Should I Watch..? 'Guest House Paradiso'

Updated on May 15, 2020
Benjamin Cox profile image

Benjamin is a former volunteer DJ at his local hospital radio station. He has been reviewing films online for over fifteen years.

DVD cover for the film
DVD cover for the film | Source

What's the big deal?

Guest House Paradiso is a black comedy film released in 1999 and is essentially a big-screen spin-off of the TV sit-com Bottom. Written by the stars of the show Rik Mayall and Adrian Edmundson, the two play co-owners of the worst hotel in Britain who suddenly and inexplicably find themselves catering for a famous Italian actress trying to escape her violent boyfriend. The film also stars Vincent Cassel, Hélène Mahieu, Bill Nighy and Fenella Fielding and was also directed by Edmundson in his directorial debut. The movie proved disastrous among critics and the reviews were so bad that subsequent promotion of the film made more attempts to link the film with the more-warmly received TV show. It didn't work and the film barely recouped half of its estimated £3 million budget. What the film did do was allow Mayall time to recover from a devastating quad bike accident he suffered in 1998, something his fans will be eternally grateful for.


1 star for Guest House Paradiso

What's it about?

Richie, who is saddled with an unfortunate surname, and Eddie Elizabeth Ndingombaba run a small cliff-top hotel next to a run-down nuclear facility. The pair of them are complete losers - Richie is a lecherous pervert who enjoys engaging in petty theft and bouts of cartoony violence while Eddie is a hopeless alcoholic - and the hotel is easily the worst in Britain. The few members of staff they have are either escaped mental patients or illegal immigrants and the few guests they do have frequently leave without paying.

However, to their amazement, famed Italian actress Gina Carbonara arrives one day and wishes to check in. As she explains, she wishes to lay low to escape her over-bearing, violent boyfriend Gino Bolognese and where better than a hotel that even the locals deny the existence of? Together with the rather normal Nice family who arrive around the same time, things appear to be looking up for the pair. But Gino then arrives...


Main Cast

Rik Mayall
Richard "Richie" Twat
Adrian Edmundson
Eddie Elizabeth Mdingombaba
Vincent Cassel
Gino Bolognese
Hélène Mahieu
Gina Carbonara
Bill Nighy
Mr Johnson
Simon Pegg
Mr Nice
Fenella Fielding
Mrs Foxfur
Kate Ashfield
Ms Hardy

Technical Info

Adrian Edmundson
Adrian Edmundson & Rik Mayall
Running Time
89 very long minutes
Release Date (UK)
3rd December, 1999
The film is partly based on the TV sit-com "Bottom" and shares much of its inane DNA with the show.
The film is partly based on the TV sit-com "Bottom" and shares much of its inane DNA with the show. | Source

What's to like?

If you don't get a sense of how utterly puerile Guest House Paradiso is from the poster then you probably shouldn't be out by yourself. The film is almost an exact replication of the sit-com Bottom, itself a derivative of the more warmly remembered The Young Ones. The show, in case it passed you by, involves these two characters essentially trapped in a squalid flat and spend most of their time trying to get laid or smacking several colours out of the other. That really is all there was to it so who felt that there was enough material to make a feature-length film?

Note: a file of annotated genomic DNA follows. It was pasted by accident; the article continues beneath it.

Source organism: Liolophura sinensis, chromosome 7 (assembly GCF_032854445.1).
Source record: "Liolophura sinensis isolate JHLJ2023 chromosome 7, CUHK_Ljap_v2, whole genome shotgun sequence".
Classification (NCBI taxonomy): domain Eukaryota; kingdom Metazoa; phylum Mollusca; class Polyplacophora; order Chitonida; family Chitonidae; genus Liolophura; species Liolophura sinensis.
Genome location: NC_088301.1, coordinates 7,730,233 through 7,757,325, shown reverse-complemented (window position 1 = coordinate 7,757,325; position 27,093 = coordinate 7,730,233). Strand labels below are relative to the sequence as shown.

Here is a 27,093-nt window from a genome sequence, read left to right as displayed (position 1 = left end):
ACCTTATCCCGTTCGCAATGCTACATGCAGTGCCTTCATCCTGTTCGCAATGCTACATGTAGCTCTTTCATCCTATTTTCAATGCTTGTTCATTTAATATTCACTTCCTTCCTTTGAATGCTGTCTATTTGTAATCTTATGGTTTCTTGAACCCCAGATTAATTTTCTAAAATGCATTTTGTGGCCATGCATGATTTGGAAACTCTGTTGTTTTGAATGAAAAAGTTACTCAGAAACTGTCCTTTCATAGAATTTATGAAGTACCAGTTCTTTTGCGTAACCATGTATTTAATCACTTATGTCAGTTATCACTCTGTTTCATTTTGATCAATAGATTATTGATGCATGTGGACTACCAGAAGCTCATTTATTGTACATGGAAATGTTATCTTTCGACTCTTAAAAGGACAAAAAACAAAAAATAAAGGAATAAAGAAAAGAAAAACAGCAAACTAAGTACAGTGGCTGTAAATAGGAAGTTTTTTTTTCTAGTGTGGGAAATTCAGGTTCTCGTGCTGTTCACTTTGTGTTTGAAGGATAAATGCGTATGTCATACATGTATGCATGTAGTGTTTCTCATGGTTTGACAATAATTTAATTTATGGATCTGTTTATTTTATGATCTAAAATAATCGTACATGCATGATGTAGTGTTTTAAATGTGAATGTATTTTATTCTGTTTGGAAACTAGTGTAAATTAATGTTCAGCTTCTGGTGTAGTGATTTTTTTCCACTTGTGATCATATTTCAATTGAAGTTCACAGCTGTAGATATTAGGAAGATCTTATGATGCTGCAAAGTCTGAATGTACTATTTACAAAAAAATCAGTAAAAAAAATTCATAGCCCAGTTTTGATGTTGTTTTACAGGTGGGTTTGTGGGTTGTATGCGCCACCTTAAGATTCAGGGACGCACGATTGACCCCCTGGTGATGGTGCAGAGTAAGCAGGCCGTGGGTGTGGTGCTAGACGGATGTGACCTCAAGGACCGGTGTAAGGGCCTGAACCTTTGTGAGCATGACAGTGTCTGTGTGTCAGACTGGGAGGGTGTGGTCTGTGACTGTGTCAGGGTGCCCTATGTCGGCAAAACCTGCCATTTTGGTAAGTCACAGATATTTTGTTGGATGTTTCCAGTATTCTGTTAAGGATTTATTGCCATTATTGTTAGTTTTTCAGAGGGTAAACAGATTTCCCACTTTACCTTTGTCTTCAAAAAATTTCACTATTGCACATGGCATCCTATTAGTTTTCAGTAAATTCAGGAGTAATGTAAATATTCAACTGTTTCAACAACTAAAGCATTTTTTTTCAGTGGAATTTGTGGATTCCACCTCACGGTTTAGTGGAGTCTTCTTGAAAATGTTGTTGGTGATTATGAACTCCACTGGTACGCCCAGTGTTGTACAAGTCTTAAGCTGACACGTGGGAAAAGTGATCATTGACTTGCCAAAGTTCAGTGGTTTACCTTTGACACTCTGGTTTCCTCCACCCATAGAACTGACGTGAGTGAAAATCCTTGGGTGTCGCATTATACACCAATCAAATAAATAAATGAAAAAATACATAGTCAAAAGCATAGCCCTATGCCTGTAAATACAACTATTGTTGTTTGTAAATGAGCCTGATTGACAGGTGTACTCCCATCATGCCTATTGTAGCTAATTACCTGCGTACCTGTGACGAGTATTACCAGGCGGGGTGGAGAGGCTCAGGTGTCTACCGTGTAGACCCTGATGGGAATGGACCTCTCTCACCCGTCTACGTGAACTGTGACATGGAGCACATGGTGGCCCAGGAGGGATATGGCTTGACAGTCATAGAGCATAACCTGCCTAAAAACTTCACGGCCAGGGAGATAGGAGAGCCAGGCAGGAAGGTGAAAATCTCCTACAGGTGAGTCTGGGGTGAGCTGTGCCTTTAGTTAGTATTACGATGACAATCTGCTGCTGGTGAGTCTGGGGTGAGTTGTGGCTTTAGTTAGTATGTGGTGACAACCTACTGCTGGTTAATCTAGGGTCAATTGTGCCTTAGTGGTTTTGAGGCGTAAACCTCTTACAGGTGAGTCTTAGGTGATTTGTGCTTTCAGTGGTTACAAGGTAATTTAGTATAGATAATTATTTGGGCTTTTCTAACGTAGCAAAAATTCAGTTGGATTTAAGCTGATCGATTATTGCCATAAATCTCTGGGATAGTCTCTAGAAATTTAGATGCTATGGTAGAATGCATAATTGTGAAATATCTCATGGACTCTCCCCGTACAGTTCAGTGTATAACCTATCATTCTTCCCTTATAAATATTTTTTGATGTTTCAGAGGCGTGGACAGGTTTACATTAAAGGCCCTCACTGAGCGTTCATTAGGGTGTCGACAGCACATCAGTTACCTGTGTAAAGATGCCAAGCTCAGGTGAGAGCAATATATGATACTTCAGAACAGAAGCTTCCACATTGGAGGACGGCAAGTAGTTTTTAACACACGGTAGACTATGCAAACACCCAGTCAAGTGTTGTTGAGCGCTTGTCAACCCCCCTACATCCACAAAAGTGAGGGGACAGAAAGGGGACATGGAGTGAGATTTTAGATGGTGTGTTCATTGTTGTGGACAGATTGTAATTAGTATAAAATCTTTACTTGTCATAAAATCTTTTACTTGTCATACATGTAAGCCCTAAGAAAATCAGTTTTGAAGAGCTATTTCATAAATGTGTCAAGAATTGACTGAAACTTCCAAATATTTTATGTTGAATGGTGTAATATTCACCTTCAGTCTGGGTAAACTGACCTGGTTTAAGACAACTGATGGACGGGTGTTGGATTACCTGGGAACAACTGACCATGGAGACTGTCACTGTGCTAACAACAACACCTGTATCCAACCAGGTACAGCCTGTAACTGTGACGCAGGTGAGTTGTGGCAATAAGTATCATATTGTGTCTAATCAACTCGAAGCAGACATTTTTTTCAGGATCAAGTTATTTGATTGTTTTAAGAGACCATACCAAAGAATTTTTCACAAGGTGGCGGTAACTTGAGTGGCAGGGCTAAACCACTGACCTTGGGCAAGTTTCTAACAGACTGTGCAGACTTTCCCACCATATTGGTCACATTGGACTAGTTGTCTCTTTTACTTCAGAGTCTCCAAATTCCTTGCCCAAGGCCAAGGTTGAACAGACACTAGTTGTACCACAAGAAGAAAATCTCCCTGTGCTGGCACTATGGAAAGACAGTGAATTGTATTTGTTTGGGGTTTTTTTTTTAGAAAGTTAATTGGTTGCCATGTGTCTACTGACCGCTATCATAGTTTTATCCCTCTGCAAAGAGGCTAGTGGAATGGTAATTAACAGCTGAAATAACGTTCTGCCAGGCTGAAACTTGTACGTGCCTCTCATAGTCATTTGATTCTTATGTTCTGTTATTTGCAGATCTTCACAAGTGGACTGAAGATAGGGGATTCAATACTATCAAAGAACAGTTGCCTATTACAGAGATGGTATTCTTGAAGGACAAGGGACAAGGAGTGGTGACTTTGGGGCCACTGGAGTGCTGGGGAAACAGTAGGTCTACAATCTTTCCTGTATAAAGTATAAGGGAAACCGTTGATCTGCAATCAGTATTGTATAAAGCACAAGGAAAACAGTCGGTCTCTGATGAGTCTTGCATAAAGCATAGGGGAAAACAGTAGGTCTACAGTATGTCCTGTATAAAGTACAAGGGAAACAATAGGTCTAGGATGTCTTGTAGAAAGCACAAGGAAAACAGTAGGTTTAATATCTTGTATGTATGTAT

For fans of the show (and I counted myself among them), the film contains all the slapstick violence and comedic sound effects the show had as well as pushing the puerile humour as far as it can go and occasionally beyond. Mayall and Edmundson, who have played these characters in one guise or another for years, work hard throughout the film but there isn't much there to work with. At no point did I even smile, let alone laugh and remember, I enjoyed the TV show. By contrast, this felt idiotic, chaotic and utterly redundant.

Fun Facts

  • This was Pegg's debut feature film appearance. He would work again with Bill Nighy and Kate Ashfield in Shaun Of The Dead which is a British comedy that's actually worth watching.
  • Mayall considered the project a 25th anniversary of his partnership with Edmundson as production started about 25 years after they met at university and became a performing comedy duo.
  • Edmundson, who has never written or directed a film since, always wanted to do another movie but the characters were "retired" in 2003 after their fifth live Bottom stage show and Mayall died in 2014.

What's not to like?

The movie feels like a cross between legendary sit-com Fawlty Towers and the infamous Carry On series of films but on acid. The violence is silly, the dialogue is puerile nonsense, the performances are wildly over-the-top and the film sinks like the Hindenburg. I honestly cannot recall a single comedy that didn't make me laugh at some point but Guest House Paradiso has that unwelcome distinction. Perhaps the problem isn't with the film but the audience - given how popular Bottom was in the early Nineties, they hadn't reckoned on their audience growing out of this sort of comedy whereas Mayall & Edmundson haven't grown up one bit. They're like a pair of tragically unfunny uncles whose misogynistic, teenage toilet humour isn't as funny as it was in the Seventies.

The film is so bad that it almost ruined another completely different film I saw recently. Edmundson pops up in Star Wars: The Last Jedi as an Imperial officer on board a First Order vessel and his presence is so off-putting, I half-expected him to grab Kylo Ren and start ramming his head into a fridge. Guest House Paradiso is as toxic as its nuclear power station, infecting the careers of everyone involved. No wonder movie studios were reluctant to cast the pair after this car-crash of a comedy.

Future A-lister and Hollywood's arch-nerd Simon Pegg is one of a number of people presumably embarrassed by their cameo appearance.
Future A-lister and Hollywood's arch-nerd Simon Pegg is one of a number of people presumably embarrassed by their cameo appearance. | Source

Should I watch it?

Absolutely not. Guest House Paradiso is an unwelcome throwback to the days when the British film industry was propped up by increasingly unfunny Carry On films and lurid soft-core sex comedies like Confessions Of A Window Cleaner. It has no redeeming features at all - it isn't funny, entertaining or worthy of note at all. Consider this a warning - if you still watch this film after reading this review, consider yourself banned in future!